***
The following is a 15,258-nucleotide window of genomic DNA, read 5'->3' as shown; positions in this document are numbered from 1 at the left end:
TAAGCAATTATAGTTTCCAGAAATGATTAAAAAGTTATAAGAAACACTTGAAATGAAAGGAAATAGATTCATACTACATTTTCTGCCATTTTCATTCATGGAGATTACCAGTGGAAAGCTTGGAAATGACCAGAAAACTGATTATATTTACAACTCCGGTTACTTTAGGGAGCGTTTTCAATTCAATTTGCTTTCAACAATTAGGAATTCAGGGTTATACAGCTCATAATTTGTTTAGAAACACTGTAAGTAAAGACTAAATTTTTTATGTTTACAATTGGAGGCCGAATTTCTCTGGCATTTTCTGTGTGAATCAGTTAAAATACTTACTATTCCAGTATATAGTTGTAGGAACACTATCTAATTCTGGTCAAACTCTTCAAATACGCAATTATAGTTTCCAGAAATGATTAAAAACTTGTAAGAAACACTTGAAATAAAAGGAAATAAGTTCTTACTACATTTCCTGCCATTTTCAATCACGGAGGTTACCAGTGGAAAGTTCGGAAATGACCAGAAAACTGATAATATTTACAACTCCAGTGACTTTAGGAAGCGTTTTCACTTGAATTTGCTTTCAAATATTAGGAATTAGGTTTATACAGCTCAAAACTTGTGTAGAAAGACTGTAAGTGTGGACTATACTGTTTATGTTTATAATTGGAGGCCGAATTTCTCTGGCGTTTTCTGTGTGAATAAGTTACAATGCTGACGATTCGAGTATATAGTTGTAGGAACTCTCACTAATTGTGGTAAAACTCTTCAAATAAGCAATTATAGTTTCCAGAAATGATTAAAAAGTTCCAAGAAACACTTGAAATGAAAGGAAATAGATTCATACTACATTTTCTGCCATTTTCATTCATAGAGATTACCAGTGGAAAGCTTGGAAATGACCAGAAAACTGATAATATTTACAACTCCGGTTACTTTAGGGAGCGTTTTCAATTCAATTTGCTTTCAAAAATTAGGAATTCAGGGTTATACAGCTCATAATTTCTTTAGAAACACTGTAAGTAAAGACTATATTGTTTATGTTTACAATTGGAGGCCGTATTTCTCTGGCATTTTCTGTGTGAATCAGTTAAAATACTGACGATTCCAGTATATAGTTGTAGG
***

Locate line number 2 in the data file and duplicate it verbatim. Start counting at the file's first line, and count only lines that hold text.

TAAGCAATTATAGTTTCCAGAAATGATTAAAAAGTTATAAGAAACACTTGAAATGAAAGGAAATAGATTCATACTACATTTTCTGCCATTTTCATTCATGGAGATTACCAGTGGAAAGCTTGGAAATGACCAGAAAACTGATTATATTTACAACTCCGGTTACTTTAGGGAGCGTTTTCAATTCAATTTGCTTTCAACAATTAGGAATTCAGGGTTATACAGCTCATAATTTGTTTAGAAACACTGTAAGTAAAGACTAAATTTTTTATGTTTACAATTGGAGGCCGAATTTCTCTGGCATTTTCTGTGTGAATCAGTTAAAATACTTACTATTCCAGTATATAGTTGTAGGAACACTATCTAATTCTGGTCAAACTCTTCAAATACGCAATTATAGTTTCCAGAAATGATTAAAAACTTGTAAGAAACACTTGAAATAAAAGGAAATAAGTTCTTACTACATTTCCTGCCATTTTCAATCACGGAGGTTACCAGTGGAAAGTTCGGAAATGACCAGAAAACTGATAATATTTACAACTCCAGTGACTTTAGGAAGCGTTTTCACTTGAATTTGCTTTCAAATATTAGGAATTAGGTTTATACAGCTCAAAACTTGTGTAGAAAGACTGTAAGTGTGGACTATACTGTTTATGTTTATAATTGGAGGCCGAATTTCTCTGGCGTTTTCTGTGTGAATAAGTTACAATGCTGACGATTCGAGTATATAGTTGTAGGAACTCTCACTAATTGTGGTAAAACTCTTCAAATAAGCAATTATAGTTTCCAGAAATGATTAAAAAGTTCCAAGAAACACTTGAAATGAAAGGAAATAGATTCATACTACATTTTCTGCCATTTTCATTCATAGAGATTACCAGTGGAAAGCTTGGAAATGACCAGAAAACTGATAATATTTACAACTCCGGTTACTTTAGGGAGCGTTTTCAATTCAATTTGCTTTCAAAAATTAGGAATTCAGGGTTATACAGCTCATAATTTCTTTAGAAACACTGTAAGTAAAGACTATATTGTTTATGTTTACAATTGGAGGCCGTATTTCTCTGGCATTTTCTGTGTGAATCAGTTAAAATACTGACGATTCCAGTATATAGTTGTAGG